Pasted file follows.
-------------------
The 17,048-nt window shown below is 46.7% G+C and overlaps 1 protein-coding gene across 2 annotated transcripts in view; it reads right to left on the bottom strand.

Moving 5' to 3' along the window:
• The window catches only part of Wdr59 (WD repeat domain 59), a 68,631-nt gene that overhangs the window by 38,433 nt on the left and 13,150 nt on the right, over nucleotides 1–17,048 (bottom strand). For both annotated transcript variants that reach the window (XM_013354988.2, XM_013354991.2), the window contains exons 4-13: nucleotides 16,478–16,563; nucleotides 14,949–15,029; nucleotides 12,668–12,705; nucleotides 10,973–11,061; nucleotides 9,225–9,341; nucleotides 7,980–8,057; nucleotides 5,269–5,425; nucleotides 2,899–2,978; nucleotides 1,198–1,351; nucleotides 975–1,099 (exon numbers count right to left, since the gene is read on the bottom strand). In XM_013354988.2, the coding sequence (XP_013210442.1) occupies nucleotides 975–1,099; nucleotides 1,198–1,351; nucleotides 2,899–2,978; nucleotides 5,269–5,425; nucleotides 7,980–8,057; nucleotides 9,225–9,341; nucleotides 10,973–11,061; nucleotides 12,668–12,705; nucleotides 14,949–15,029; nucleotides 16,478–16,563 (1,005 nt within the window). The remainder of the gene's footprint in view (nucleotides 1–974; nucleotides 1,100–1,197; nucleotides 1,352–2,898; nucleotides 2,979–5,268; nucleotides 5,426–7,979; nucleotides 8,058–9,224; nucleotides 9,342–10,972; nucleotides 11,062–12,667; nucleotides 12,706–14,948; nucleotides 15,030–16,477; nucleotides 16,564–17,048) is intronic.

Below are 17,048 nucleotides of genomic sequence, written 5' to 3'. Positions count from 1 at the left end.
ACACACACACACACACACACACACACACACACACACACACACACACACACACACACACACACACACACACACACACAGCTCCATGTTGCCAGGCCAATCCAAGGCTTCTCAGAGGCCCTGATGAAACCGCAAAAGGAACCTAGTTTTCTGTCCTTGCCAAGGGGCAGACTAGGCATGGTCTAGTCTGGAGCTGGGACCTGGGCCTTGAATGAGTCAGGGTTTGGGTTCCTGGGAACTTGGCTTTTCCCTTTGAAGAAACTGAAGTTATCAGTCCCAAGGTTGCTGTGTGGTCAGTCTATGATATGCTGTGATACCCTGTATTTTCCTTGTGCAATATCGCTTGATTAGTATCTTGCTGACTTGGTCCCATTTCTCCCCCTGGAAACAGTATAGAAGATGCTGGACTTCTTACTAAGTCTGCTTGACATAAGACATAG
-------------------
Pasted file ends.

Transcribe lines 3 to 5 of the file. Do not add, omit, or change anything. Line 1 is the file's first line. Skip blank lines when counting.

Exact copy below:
• The window catches only part of Wdr59 (WD repeat domain 59), a 68,631-nt gene that overhangs the window by 38,433 nt on the left and 13,150 nt on the right, over nucleotides 1–17,048 (bottom strand). For both annotated transcript variants that reach the window (XM_013354988.2, XM_013354991.2), the window contains exons 4-13: nucleotides 16,478–16,563; nucleotides 14,949–15,029; nucleotides 12,668–12,705; nucleotides 10,973–11,061; nucleotides 9,225–9,341; nucleotides 7,980–8,057; nucleotides 5,269–5,425; nucleotides 2,899–2,978; nucleotides 1,198–1,351; nucleotides 975–1,099 (exon numbers count right to left, since the gene is read on the bottom strand). In XM_013354988.2, the coding sequence (XP_013210442.1) occupies nucleotides 975–1,099; nucleotides 1,198–1,351; nucleotides 2,899–2,978; nucleotides 5,269–5,425; nucleotides 7,980–8,057; nucleotides 9,225–9,341; nucleotides 10,973–11,061; nucleotides 12,668–12,705; nucleotides 14,949–15,029; nucleotides 16,478–16,563 (1,005 nt within the window). The remainder of the gene's footprint in view (nucleotides 1–974; nucleotides 1,100–1,197; nucleotides 1,352–2,898; nucleotides 2,979–5,268; nucleotides 5,426–7,979; nucleotides 8,058–9,224; nucleotides 9,342–10,972; nucleotides 11,062–12,667; nucleotides 12,706–14,948; nucleotides 15,030–16,477; nucleotides 16,564–17,048) is intronic.

Below are 17,048 nucleotides of genomic sequence, written 5' to 3'. Positions count from 1 at the left end.
ACACACACACACACACACACACACACACACACACACACACACACACACACACACACACACACACACACACACACACAGCTCCATGTTGCCAGGCCAATCCAAGGCTTCTCAGAGGCCCTGATGAAACCGCAAAAGGAACCTAGTTTTCTGTCCTTGCCAAGGGGCAGACTAGGCATGGTCTAGTCTGGAGCTGGGACCTGGGCCTTGAATGAGTCAGGGTTTGGGTTCCTGGGAACTTGGCTTTTCCCTTTGAAGAAACTGAAGTTATCAGTCCCAAGGTTGCTGTGTGGTCAGTCTATGATATGCTGTGATACCCTGTATTTTCCTTGTGCAATATCGCTTGATTAGTATCTTGCTGACTTGGTCCCATTTCTCCCCCTGGAAACAGTATAGAAGATGCTGGACTTCTTACTAAGTCTGCTTGACATAAGACATAG